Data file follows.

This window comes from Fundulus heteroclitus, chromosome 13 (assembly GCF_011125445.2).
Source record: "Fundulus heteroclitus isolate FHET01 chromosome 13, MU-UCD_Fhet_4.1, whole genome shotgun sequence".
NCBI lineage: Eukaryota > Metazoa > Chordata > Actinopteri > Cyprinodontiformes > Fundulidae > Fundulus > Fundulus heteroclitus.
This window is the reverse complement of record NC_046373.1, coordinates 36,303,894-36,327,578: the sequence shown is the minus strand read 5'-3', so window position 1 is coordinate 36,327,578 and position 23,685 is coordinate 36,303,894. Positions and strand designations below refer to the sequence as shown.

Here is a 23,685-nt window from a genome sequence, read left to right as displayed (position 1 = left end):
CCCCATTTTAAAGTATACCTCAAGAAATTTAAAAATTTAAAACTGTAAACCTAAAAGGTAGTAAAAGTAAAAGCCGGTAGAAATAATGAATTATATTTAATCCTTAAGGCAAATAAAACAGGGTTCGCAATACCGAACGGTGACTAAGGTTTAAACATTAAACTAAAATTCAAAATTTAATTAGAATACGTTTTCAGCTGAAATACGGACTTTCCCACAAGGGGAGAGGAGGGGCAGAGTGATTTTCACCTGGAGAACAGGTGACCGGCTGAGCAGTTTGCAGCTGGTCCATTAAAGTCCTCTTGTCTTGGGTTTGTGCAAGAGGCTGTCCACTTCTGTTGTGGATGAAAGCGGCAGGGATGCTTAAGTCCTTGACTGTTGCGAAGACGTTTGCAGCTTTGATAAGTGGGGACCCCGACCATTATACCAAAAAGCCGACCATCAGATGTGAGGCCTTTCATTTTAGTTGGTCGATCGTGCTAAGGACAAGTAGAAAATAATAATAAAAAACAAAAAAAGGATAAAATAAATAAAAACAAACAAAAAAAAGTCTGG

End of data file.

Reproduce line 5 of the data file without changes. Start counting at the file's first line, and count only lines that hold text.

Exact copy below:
Here is a 23,685-nt window from a genome sequence, read left to right as displayed (position 1 = left end):